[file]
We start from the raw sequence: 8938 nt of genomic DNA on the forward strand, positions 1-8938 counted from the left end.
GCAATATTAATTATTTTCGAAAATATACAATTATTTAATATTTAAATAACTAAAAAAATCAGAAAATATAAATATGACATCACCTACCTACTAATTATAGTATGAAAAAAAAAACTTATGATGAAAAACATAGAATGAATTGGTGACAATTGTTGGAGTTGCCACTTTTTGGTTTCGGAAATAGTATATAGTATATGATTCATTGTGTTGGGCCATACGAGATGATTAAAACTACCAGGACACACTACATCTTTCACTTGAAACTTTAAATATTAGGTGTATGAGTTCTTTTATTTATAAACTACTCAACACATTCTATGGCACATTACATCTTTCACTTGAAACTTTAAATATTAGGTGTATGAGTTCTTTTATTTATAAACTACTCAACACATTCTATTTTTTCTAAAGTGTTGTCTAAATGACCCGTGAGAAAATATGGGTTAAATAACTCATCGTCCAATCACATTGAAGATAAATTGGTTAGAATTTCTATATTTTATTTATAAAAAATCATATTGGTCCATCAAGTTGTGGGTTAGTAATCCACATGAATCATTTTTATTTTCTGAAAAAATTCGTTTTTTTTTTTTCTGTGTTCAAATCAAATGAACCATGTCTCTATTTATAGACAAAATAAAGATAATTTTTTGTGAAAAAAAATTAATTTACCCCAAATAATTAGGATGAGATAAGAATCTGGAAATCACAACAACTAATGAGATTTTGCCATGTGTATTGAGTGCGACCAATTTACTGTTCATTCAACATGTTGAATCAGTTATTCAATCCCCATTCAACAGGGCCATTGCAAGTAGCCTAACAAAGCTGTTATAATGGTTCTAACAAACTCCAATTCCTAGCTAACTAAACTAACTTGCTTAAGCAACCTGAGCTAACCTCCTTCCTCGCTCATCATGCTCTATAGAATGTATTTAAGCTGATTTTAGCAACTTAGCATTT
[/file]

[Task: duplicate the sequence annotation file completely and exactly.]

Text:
We start from the raw sequence: 8938 nt of genomic DNA on the forward strand, positions 1-8938 counted from the left end.
GCAATATTAATTATTTTCGAAAATATACAATTATTTAATATTTAAATAACTAAAAAAATCAGAAAATATAAATATGACATCACCTACCTACTAATTATAGTATGAAAAAAAAAACTTATGATGAAAAACATAGAATGAATTGGTGACAATTGTTGGAGTTGCCACTTTTTGGTTTCGGAAATAGTATATAGTATATGATTCATTGTGTTGGGCCATACGAGATGATTAAAACTACCAGGACACACTACATCTTTCACTTGAAACTTTAAATATTAGGTGTATGAGTTCTTTTATTTATAAACTACTCAACACATTCTATGGCACATTACATCTTTCACTTGAAACTTTAAATATTAGGTGTATGAGTTCTTTTATTTATAAACTACTCAACACATTCTATTTTTTCTAAAGTGTTGTCTAAATGACCCGTGAGAAAATATGGGTTAAATAACTCATCGTCCAATCACATTGAAGATAAATTGGTTAGAATTTCTATATTTTATTTATAAAAAATCATATTGGTCCATCAAGTTGTGGGTTAGTAATCCACATGAATCATTTTTATTTTCTGAAAAAATTCGTTTTTTTTTTTTCTGTGTTCAAATCAAATGAACCATGTCTCTATTTATAGACAAAATAAAGATAATTTTTTGTGAAAAAAAATTAATTTACCCCAAATAATTAGGATGAGATAAGAATCTGGAAATCACAACAACTAATGAGATTTTGCCATGTGTATTGAGTGCGACCAATTTACTGTTCATTCAACATGTTGAATCAGTTATTCAATCCCCATTCAACAGGGCCATTGCAAGTAGCCTAACAAAGCTGTTATAATGGTTCTAACAAACTCCAATTCCTAGCTAACTAAACTAACTTGCTTAAGCAACCTGAGCTAACCTCCTTCCTCGCTCATCATGCTCTATAGAATGTATTTAAGCTGATTTTAGCAACTTAGCATTT